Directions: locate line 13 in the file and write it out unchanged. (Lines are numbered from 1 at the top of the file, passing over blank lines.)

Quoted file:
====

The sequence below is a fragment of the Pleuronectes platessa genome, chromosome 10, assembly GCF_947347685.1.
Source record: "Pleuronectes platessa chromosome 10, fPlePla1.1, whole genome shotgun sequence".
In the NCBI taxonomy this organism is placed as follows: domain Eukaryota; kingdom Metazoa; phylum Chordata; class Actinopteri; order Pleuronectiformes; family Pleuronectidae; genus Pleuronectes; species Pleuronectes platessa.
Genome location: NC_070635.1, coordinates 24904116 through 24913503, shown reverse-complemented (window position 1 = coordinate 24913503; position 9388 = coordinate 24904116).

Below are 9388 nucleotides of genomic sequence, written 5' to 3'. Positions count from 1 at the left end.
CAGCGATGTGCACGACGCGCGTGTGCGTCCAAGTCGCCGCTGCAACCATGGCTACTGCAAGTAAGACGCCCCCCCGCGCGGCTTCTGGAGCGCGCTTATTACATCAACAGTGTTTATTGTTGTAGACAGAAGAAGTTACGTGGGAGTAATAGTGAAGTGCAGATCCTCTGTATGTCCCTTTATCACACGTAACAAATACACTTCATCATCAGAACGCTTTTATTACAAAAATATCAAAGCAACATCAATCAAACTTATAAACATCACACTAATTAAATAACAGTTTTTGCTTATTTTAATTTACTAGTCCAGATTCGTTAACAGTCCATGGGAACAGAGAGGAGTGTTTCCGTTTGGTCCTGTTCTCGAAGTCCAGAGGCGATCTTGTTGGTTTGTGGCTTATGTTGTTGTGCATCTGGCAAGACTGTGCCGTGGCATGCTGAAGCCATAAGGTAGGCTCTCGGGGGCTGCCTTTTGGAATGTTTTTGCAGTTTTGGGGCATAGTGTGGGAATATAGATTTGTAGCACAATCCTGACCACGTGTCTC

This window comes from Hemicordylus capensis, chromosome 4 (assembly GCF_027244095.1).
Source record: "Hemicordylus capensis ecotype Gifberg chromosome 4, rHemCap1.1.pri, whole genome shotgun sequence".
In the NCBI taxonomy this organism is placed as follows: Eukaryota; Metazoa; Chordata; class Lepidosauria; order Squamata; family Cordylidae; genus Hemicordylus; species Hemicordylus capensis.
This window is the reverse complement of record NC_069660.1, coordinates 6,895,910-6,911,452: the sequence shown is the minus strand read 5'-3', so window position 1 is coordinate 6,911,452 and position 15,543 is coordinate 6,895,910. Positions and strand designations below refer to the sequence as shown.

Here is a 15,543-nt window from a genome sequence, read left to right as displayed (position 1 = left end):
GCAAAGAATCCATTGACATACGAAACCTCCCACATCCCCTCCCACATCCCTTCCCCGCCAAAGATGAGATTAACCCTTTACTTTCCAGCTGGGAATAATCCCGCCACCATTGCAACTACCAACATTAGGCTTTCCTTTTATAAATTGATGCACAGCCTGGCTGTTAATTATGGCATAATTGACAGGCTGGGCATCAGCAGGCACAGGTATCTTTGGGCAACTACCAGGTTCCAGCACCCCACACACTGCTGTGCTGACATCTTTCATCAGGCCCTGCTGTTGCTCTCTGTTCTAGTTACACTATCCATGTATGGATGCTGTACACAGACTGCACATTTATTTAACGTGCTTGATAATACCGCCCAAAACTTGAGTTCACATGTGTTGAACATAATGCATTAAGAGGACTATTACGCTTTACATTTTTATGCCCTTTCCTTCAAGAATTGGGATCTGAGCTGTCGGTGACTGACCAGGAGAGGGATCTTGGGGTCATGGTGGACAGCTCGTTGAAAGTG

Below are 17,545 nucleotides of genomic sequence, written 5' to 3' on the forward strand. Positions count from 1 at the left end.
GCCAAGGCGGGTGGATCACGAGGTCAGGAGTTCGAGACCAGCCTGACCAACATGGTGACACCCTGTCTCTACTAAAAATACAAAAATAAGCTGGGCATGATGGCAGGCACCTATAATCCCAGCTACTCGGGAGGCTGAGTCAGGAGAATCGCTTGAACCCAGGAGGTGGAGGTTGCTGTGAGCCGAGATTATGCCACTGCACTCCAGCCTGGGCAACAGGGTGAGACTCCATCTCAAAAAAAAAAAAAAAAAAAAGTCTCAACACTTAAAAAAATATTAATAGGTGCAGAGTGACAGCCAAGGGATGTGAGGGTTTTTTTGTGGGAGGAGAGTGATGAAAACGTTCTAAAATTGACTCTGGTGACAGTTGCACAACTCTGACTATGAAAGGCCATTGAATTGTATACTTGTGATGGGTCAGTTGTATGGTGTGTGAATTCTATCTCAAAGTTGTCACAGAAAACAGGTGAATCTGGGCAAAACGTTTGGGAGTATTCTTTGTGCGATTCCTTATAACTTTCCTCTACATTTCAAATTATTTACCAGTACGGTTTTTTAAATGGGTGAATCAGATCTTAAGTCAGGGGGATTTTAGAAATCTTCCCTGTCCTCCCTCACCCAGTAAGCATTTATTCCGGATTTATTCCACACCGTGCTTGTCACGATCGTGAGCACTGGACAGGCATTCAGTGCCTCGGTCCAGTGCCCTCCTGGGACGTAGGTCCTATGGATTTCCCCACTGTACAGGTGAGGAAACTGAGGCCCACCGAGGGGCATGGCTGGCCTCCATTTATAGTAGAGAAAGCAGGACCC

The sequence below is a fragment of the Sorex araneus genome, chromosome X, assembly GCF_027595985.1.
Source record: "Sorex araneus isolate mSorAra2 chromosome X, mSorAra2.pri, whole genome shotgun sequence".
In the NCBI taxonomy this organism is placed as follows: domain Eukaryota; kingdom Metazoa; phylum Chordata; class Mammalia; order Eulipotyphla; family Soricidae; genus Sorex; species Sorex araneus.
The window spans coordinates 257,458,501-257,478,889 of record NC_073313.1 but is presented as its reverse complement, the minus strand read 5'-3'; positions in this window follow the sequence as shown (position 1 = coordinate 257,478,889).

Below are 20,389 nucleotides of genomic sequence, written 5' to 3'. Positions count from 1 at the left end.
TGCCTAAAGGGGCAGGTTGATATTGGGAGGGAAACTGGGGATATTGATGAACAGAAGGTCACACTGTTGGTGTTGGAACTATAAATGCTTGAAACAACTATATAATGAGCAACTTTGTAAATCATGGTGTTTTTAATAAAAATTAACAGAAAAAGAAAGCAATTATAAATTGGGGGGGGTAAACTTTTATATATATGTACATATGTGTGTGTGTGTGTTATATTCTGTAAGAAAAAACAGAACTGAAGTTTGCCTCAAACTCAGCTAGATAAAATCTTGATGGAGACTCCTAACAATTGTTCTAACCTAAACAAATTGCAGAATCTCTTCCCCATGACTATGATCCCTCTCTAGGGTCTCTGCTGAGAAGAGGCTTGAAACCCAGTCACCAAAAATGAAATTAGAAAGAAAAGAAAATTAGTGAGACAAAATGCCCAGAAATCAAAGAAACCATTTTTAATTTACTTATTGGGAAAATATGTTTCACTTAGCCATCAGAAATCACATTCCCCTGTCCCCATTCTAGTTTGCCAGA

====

Below are 17,545 nucleotides of genomic sequence, written 5' to 3' on the forward strand. Positions count from 1 at the left end.